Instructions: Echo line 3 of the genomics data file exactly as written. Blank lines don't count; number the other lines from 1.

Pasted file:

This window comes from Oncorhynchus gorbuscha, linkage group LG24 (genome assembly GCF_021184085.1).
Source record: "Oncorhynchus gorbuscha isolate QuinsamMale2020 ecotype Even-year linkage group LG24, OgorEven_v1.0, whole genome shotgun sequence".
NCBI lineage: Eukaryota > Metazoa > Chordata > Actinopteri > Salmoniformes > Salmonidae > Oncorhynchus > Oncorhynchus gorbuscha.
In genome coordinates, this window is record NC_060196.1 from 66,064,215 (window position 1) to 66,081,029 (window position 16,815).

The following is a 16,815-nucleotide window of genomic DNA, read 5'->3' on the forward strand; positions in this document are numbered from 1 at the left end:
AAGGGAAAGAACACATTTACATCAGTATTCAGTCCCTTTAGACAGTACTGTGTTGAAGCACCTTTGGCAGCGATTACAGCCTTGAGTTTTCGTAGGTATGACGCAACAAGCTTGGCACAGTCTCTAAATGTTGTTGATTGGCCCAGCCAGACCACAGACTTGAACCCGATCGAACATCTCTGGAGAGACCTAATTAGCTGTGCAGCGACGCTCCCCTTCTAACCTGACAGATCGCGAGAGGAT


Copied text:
NCBI lineage: Eukaryota > Metazoa > Chordata > Actinopteri > Salmoniformes > Salmonidae > Oncorhynchus > Oncorhynchus gorbuscha.